For anyone willing to put in just a little bit of elbow grease, building your own board and batten shutters is very simple to do and they make all the difference with the look and feel of your home. My home went from looking very old world colonial to a modern contemporary style in just a few days… Not bad for such a significant change! These were really fun to make and I hope you find the same enjoyment I did making them. You could take almost any style of house and transform the look of the home with these shutters.
When I purchased this home I was NOT a fan of the faded rusty reddish colored louvered shutters… I’ll give you an EEK! peek at the old shutters that were on the house:
I was NOT a fan of the colonial style at all. So, when the time came to start painting the exterior of the home I couldn’t WAIT to rip these babies off the house. I have always LOVED the look of board and batten shutters and I contemplated for days over pictures of different styles. To me the board and batten style looks relaxed and modern.
Most shutters on homes have a height the same as the height of your window (including the frame) and the width of each shutter is usually half the width of the window. I decided to do a larger dimension because I didn’t like how small the previous louvered ones were. I really wanted a larger shutter so they would stand out and I’m VERY happy with the results. The larger shutters made the house and windows look larger, which for a 1960’s ranch home with small windows was quite an improvement.
Before you get started, please note that you will need to use pressure treated wood. Whenever you cut or sand pressure treated wood you should ALWAYS use a mask so that you do not inhale the chemicals that they use to pressure treat the wood and goggles so that the particles do not get into your eyes (the chemical can get in through your eyes).
WHAT YOU WILL NEED:
- Clamps (at least 4)
- Exterior screws ~ SIZE WE USED: 1 1/4″
- Pressure Treated Wood (amount obviously depends on how many you are doing and the measurements of your windows)
- Scrap wood to cut for spacers
- Table Saw
- Miter Saw
- Drill & Drill Bits
- Measuring Tape
- Stain or Paint
- Stain/Paint Brush
- Sander & Sand Paper (80 & 120 grit)
- Square (tool that has a 90 degree angle in it)
- Goggles & Mask
- Decide on a pattern. PATTERN I CHOSE: 3 vertical boards for all windows (door entrance I chose two) with 3 battens going horizontally across the 3 boards.
- Buy building materials and as much pressure treated wood as you will need for your project. BOARD SIZE I USED: 1″ x 6″
- Cut the wood to the measurements for your window and the style you choose. DESIGN I CHOSE: I cut the horizontal boards at an angle with a miter saw then cut the 4 corners of the vertical boards at a 45 degree angle. I also ripped the boards vertically so that they were 5 3/8 inches in width and cut the vertical boards the length of the window opening including the frame. (you can choose the size you want for your window just make sure you account for the spacing).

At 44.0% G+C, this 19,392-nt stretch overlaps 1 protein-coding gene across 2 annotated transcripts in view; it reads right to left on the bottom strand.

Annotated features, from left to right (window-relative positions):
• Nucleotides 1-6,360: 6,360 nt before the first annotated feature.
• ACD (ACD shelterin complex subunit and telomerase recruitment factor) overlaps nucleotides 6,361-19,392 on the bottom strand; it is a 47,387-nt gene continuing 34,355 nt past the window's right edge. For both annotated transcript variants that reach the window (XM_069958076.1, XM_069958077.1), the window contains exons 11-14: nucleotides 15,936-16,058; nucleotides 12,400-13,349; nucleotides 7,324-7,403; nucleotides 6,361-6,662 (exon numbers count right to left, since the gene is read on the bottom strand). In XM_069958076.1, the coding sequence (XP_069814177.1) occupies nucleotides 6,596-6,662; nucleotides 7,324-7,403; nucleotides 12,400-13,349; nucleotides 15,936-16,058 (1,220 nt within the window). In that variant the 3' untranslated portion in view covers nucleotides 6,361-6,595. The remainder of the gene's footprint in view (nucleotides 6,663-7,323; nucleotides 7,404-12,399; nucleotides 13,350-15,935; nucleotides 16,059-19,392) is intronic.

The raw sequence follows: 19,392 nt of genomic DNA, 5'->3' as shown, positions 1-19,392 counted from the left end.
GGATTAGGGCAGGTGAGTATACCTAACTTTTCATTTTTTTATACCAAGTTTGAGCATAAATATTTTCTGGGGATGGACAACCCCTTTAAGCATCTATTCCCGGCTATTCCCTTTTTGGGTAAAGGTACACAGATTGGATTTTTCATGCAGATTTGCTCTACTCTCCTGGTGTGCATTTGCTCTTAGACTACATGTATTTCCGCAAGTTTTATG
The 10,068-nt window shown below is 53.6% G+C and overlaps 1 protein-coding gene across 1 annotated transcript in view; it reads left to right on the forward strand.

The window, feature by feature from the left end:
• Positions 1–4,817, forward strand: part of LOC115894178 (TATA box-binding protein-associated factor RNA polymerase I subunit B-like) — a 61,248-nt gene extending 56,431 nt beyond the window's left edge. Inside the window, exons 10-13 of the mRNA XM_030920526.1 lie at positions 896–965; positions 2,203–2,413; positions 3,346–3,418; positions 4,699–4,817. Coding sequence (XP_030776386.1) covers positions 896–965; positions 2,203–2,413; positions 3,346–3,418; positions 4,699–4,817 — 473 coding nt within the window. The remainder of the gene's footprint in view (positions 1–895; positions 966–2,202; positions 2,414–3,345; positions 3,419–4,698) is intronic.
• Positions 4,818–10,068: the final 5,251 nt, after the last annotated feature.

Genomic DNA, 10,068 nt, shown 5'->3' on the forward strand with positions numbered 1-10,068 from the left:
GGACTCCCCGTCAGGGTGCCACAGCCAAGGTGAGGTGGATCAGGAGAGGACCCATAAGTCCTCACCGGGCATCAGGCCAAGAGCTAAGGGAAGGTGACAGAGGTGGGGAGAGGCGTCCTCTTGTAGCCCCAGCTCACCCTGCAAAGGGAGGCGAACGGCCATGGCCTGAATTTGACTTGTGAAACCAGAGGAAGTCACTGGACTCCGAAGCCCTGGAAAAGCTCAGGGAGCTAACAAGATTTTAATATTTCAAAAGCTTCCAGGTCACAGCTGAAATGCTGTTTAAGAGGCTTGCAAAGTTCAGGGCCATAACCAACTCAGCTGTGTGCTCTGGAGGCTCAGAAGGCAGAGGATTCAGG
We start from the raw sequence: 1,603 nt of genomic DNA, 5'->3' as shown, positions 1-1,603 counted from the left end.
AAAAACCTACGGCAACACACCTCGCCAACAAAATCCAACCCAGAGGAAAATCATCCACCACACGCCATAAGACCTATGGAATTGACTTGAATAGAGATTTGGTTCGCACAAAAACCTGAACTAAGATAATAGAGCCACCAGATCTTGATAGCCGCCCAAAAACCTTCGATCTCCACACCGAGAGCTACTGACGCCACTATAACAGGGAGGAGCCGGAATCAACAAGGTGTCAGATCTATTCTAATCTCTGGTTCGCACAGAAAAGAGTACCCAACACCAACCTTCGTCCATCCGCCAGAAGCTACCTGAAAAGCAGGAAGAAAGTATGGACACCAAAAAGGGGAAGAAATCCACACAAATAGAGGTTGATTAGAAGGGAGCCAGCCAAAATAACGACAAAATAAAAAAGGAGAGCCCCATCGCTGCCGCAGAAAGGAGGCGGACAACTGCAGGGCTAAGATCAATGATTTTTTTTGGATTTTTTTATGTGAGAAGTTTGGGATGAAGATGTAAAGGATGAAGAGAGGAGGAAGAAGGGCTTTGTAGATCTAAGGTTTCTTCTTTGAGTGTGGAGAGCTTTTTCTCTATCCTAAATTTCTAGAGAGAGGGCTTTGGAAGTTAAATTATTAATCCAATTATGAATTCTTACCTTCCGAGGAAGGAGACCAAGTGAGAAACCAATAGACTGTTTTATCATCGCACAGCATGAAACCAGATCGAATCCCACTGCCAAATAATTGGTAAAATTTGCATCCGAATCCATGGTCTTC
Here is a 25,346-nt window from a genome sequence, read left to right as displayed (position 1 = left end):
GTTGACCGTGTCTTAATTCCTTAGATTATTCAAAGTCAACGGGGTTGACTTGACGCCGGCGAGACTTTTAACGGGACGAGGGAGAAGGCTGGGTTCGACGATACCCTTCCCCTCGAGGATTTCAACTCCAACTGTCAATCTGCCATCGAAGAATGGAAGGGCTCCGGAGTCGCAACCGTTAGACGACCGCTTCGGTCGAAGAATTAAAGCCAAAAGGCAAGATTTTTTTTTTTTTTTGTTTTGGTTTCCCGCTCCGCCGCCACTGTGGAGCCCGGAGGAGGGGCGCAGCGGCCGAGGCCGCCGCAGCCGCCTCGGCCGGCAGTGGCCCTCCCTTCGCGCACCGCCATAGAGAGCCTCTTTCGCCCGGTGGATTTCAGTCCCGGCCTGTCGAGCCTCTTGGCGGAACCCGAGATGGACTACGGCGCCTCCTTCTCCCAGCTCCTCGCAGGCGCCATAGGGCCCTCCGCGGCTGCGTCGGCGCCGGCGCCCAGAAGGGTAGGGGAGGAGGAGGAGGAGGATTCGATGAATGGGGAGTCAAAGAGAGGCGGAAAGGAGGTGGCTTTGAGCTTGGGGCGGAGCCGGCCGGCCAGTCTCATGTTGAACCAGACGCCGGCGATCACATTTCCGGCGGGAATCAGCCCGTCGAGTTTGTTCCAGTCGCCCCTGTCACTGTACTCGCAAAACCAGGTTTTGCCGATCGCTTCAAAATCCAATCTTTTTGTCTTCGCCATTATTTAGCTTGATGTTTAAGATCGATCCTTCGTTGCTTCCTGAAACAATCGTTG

- Sand the front and sides of the boards with a 80 grit sandpaper. I also slightly rounded the hard edges so that they didn’t look so “right off the hardware shelf” giving them a softer look.
- Sand all wood with 120 grit to further smooth the wood
- Stain or paint the wood your desired color. COLOR I CHOSE: I chose two different colors, painting all wood first with the lighter color (Olympic’s Black Walnut) then dry-brushing the darker color (Behr’s Cordova Brown) on very slightly to give the wood a more weathered look.
- Cut long slender wood spacers to put in-between the boards to the measurement of the space you desire in-between the vertical boards. This will help you hold everything together while drilling the wood and screwing the screws into place on your vertical boards. MY SPACERS SIZE: 1/4 inch
- Put spacers in-between the vertical boards making sure all boards tops and bottoms are lining up
- Take all horizontal boards and center them from left to right. Make sure it is square then clamp down on board with clamps.
- Through the back of the shutter drill pilot holes where the screws will go being careful not to drill all the way through to the front of the shutter
- Screw the screws in also being careful not to drill too far into wood so that it goes through to the front of the shutter
After all screws are in place you are done and can hang your new shutter!
Here is the transformation:
I also painted the exterior brick, added new lighting, had a brand new wood front deck with stairs built and did a little landscaping but the shutters were a major transformation! Since this picture was taken I have also painted the front door a beautiful blue shade to give the home a nice pop of color.
I’ve included some of my favorite shutters below that you can purchase if you just can’t find the time to make them yourself. These are similar and are sure to look great on your home:
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